A basic definition of the Project Management Officer's role and a review of the PMO's main activities.
Over recent years, the PMO approach is gaining popularity, with many organizations acquiring experience in applying this
function and appreciating its benefits. Yet for many, this is an unfamiliar term, while others only have a cursory understanding
of the advantages and benefits that a PMO can bring to their organizations. For the benefit of all those that are unfamiliar
with this approach, here is a basic description of both the approach and its advantages.
PMO typically stands for Project Management Officer - the person in an organization, group, division or department who is
responsible for the definition and / or implementation of a diverse range of project management fields, with a special
focus on planning, monitoring and controlling the progress of project schedules.
In some cases, especially in large organizations, the PMO is in fact a group of people who share this responsibility:
Project Management Office.
Major activities of a PMO:
Assisting managers in planning project schedules:
Collecting data from various parties involved in the project.
Defining a list of tasks, dependencies and priorities, and allocation of resources for these tasks.
Planning versions / sprints.
Preparing a work plan / Gantt chart for the project.
Coordinating teams and projects.
Assiting in ongoing tracking of project schedules that may include:
Collecting performance data and requirement change independently (manually) or via pre-defined reporting mechanisms.
Updating schedules according to the data collected.
Identifying problems in short (sprint), medium (features, versions, milestones) and long term (roadmap), based on updated data and the forwarding of warnings to appropriate parties.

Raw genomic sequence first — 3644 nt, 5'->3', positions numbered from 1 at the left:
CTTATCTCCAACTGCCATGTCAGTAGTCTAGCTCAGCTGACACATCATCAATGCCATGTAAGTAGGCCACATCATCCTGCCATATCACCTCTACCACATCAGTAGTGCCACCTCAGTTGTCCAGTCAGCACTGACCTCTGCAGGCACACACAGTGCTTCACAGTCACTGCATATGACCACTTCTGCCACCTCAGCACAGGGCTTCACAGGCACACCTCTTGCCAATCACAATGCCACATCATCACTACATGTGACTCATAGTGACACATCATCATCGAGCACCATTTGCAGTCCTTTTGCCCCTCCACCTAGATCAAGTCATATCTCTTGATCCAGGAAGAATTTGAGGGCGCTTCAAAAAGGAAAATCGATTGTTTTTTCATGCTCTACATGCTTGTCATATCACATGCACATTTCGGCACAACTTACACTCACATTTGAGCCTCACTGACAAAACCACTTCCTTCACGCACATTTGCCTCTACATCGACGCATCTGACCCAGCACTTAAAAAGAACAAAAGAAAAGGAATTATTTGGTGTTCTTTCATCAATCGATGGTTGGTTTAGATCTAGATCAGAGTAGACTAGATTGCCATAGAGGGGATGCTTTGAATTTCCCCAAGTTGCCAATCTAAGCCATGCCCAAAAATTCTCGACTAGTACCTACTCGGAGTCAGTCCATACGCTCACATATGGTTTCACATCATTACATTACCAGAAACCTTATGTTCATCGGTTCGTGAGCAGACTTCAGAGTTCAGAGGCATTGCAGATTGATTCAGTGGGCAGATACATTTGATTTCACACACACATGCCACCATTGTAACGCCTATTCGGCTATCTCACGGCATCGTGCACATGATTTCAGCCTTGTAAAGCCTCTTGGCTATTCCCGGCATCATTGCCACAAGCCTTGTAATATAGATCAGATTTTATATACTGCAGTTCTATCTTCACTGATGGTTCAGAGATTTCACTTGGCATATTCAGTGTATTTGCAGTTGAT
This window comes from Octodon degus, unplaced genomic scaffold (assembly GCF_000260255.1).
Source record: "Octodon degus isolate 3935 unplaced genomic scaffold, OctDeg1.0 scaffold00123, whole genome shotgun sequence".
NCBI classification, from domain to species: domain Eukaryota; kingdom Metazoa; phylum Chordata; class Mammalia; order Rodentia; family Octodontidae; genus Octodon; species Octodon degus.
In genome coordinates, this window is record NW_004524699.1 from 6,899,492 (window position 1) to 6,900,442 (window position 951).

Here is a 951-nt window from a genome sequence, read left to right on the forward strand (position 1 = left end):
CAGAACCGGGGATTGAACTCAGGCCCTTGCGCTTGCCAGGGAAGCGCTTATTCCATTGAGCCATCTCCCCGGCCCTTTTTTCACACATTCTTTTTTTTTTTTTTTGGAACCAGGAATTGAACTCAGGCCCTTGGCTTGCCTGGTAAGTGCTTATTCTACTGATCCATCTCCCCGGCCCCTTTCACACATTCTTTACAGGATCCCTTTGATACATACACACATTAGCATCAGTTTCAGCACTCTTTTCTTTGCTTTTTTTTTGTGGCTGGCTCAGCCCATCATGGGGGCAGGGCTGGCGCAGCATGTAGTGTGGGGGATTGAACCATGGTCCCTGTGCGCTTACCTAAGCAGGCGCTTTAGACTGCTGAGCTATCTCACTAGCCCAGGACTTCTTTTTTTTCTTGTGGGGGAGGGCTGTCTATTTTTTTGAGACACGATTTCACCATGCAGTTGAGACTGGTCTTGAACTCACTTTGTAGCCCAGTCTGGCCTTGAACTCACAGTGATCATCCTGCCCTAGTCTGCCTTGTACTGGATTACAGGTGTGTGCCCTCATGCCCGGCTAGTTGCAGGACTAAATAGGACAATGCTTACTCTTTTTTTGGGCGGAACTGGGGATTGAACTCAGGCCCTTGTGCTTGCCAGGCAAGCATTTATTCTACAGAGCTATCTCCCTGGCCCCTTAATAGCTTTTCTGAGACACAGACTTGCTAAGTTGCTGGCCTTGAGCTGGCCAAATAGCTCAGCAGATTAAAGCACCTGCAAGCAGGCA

In some cases the PMO may also propose solutions.
Assistance in preparing for and conducting periodical tracking / status meetings.
Assistance in assessing the implications of changes to project definitions.
Generating and presenting reports and warnings.
Monitoring of other subjects for handling: these are sometimes referred to as "action items", "open issues" or simply "issues". This is usually a long list of tasks that for various reasons are not included in the Gantt chart, yet their completion is vital for the success of the project.
Planning and monitoring project budgets: repeating the steps described above in relation to budgetary issues (required only in some cases).
Definition and tracking of the relationship to other schedules / plans that impact on the project/s for which the PMO is responsible. This responsibility covers, among others, connections between the various parts of a single project or between various parties in the organization who are involved in the project.
Serving as a knowledge center for the use of project management tools
Possible additional activities of a PMO:
Defining / updating methodologies.
Defining / updating processes.
Additional issues related to coordination between projects (such as sharing information, establishing / maintaining joint databases).
Maintenance of relevant IT systems.
Post Mortem reviews of completed projects.
Assistance to QA personnel.
Why do we need a PMO?
Some organizations, especially those who still lack project management culture, attempt to assign PMO tasks to
overburdened project managers. In large and / or complex projects, it is often the case that project management in itself i
s a sizeable and complex task that a single individual finds difficult to cope with. The direct result is that many of the tasks
listed above are not executed, or are executed only very partially.
As a result, various difficulties arise that accumulate and mount as the project progresses, and finally these problems
often severely impact the very realization of project goals (schedules, budget, content and quality of results).
The role of a PMO is to handle the tasks described above, while freeing the project manager to concentrate on his/her
primary role - leading the project to its successful completion.